• At the same time, the university will employ contact tracers and notify any person who might have been in contact with the student so that they can self-quarantine.
Last updated 10:20 PM, August 31, 2020

If I decide not to live on-campus for the fall semester, can I apply for housing for spring?

  • Yes, but we cannot guarantee availability.
  • The application for spring housing in the residence halls will be available in MyUWHousing after the start of the fall semester.
Last updated 4:21 PM, July 28, 2020

How will campus decide whether to pivot and close the campus again?

  • If our testing and monitoring data indicate a rising level of infection that creates a public health threat, we will take steps to close all or parts of campus, returning to virtual work and instruction as needed. This will be in consultation with UW System Administration, which is monitoring the situation at all campuses in the UW System.
  • There is no single criterion that will push us to make a decision about reversing or scaling down our plans. We are monitoring several quantitative and qualitative factors – these include the percentage of people testing positive and capacity in our on-campus isolation and quarantine spaces, and broader community measures such as the county’s percentage of people testing positive and the capacity of our health care system. We will also continue to receive advice from infectious disease experts here on campus as they help us monitor what is happening.
Last updated 1:44 AM, September 4, 2020

Advising, instruction and tuition

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What percent of classes are online versus in person?

45% of classes have an in-person component. Of those, 37% are fully in-person, and 8% are a hybrid of online and in-person. Update: The university has paused all in-person instruction from Sept. 10-25 and made other changes to reduce the spread of COVID-19.

Last updated 9:48 AM, September 11, 2020

Why is my small class only being offered online?

  • First, because of the limitations of our facilities. In many cases, a smaller class is online because we do not have a workable space in which to teach it.  Our smaller classrooms typically seat 25; with physical distancing in place, they will seat 8.
  • They may also be online because smaller classes are frequently requirements for capstones and for seniors to complete their majors, and knowing that some of these students will need, or want, to have a fully remote schedule, we want to offer the class in the modality that is most accessible for students who need it in order to graduate in December or May.
Posted on 7:15 PM, July 27, 2020

What safety measures will be in place for in-person classes?

  • All students moving into campus residence halls received free safety kits with reusable Badger face coverings (designed by a team of experts right here on campus), hand sanitizer, and information on safety. Students living off-campus can pick up their free kits at University Bookstore. More information is available here:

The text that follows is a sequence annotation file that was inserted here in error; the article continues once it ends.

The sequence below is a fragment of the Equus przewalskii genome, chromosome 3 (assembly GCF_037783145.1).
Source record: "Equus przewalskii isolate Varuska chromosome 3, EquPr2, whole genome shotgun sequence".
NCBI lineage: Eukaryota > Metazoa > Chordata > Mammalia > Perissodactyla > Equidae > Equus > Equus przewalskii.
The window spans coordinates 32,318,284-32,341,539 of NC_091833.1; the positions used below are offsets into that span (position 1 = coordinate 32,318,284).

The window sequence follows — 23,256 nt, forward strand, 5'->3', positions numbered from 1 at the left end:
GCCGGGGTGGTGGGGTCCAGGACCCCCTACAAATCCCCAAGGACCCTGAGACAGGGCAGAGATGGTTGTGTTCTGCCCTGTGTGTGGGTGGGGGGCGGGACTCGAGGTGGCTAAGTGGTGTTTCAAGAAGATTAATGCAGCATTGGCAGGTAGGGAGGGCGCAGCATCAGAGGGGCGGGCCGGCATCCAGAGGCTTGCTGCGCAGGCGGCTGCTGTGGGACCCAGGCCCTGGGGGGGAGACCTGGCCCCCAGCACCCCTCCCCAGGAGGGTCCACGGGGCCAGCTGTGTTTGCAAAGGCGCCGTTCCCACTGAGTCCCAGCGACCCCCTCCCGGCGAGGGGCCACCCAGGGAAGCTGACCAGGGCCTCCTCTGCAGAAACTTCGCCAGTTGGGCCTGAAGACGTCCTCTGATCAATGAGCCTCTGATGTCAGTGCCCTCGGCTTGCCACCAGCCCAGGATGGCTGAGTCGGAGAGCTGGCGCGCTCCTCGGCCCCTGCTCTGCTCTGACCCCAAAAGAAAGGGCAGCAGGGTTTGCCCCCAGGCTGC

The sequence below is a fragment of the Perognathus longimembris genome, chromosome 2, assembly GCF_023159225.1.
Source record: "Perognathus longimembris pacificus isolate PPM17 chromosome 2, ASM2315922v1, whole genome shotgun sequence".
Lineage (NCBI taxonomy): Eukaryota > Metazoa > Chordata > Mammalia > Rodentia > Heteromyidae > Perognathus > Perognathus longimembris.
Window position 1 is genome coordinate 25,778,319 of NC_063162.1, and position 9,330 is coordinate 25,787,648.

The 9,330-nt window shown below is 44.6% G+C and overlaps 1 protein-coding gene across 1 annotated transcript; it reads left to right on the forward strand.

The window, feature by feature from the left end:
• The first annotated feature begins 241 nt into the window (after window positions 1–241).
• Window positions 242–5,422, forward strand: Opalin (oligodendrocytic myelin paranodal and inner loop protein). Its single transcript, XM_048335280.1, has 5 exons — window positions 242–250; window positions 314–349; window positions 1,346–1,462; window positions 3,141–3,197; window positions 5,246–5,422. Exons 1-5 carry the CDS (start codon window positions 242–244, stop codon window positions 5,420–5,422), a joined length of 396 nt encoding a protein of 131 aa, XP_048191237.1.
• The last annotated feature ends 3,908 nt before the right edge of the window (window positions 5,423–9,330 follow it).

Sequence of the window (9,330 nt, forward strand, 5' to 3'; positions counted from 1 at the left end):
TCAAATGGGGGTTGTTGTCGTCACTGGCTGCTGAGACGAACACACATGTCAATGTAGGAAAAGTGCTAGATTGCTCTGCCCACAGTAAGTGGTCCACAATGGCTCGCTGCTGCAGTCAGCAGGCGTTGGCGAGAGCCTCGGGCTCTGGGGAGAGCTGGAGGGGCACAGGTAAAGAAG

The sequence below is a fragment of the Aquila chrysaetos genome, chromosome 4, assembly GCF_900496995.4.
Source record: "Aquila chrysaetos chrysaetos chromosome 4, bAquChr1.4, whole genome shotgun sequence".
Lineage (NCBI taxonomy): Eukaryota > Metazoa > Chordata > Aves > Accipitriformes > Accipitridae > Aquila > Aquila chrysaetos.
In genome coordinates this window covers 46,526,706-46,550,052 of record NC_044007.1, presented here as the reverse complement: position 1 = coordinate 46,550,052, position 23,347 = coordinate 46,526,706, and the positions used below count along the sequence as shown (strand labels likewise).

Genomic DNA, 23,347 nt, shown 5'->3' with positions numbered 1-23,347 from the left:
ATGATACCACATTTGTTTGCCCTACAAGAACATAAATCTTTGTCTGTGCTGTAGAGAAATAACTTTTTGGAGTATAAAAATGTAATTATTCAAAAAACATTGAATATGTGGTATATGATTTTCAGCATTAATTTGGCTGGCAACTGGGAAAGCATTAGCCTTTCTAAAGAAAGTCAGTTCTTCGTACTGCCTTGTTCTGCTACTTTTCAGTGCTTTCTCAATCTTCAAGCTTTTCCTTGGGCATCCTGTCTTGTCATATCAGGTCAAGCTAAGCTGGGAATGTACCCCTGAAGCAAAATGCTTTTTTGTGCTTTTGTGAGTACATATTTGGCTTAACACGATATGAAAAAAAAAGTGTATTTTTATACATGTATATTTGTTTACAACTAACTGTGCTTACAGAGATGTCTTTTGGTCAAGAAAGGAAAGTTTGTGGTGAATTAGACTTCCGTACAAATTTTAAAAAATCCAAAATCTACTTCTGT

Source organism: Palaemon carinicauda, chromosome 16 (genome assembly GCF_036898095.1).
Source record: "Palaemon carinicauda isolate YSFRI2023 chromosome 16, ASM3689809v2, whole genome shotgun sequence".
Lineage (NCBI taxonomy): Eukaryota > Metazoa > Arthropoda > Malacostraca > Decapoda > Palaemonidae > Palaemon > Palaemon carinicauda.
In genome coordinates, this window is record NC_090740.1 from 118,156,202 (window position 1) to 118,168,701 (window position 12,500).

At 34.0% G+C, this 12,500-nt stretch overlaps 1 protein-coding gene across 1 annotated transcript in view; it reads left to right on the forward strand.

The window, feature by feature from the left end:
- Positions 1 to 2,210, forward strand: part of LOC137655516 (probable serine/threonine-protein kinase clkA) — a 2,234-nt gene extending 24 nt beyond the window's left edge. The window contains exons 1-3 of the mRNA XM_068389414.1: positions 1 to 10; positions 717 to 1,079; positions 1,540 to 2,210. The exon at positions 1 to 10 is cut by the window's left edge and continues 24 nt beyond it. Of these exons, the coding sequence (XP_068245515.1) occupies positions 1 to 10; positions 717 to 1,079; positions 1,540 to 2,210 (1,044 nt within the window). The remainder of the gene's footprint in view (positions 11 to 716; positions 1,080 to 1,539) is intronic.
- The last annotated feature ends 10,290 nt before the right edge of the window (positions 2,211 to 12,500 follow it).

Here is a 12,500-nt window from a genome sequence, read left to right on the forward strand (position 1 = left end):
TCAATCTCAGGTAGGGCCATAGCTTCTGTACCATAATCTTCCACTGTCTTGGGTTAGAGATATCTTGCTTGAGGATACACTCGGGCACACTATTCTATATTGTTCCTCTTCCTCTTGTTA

• We have cleaning supplies for people to use in the classroom and will require all students to wear face coverings and to maintain 6 feet of space between them.
  • In addition, classes will be moved into classrooms that can accommodate appropriate physical distancing. This will mean that we will run some classes in the evenings and on Saturdays.
Last updated 10:22 PM, August 31, 2020

How do I change from in-person to remote (or vice versa)?

  • Students can find available options using the Course Search and Enrollment app where they find their course schedule. For each class they will be able to see the modality (classroom instruction, online with some in-person, or online only), along with meeting times and class notes.
  • If a student is not able to find the courses they need in the modality they want after going through the steps found at,
  • they should contact their advisor. Advisors are likely receiving many requests for help right now, so there might be a delay in their response and longer wait times for an appointment.
Last updated 3:37 PM, August 31, 2020

What campus services will be running? Libraries, unions, computer labs, recreation facilities?

  • We are reopening as many of these spaces as we are safely able to.
  • We developed a directory of campus spaces – and their respective resources – available this fall to support students participating in remote courses and related course activities such as remote quizzes, exams and other assessments, including proctored exams. The rooms will provide students with dedicated spaces and reliable internet access to complete coursework. Rooms will be distributed across campus, with a mix of drop-in and reservation-based spaces. Students will also be able to request private and semi-private spaces, rooms with computers and long-term access to rooms to support their remote learning throughout the semester. Access will be prioritized based on student needs.
  • Libraries will be open for appointment-based access to collections, study space and computer lab services. In order to improve safety (block off time for cleaning, for example), there will be a reduction in library locations and hours, and increased support through online services. We remain committed to providing library support for learning and research, but in general students should expect limited capacity in the library buildings and should plan to do studying in their residences as much as possible.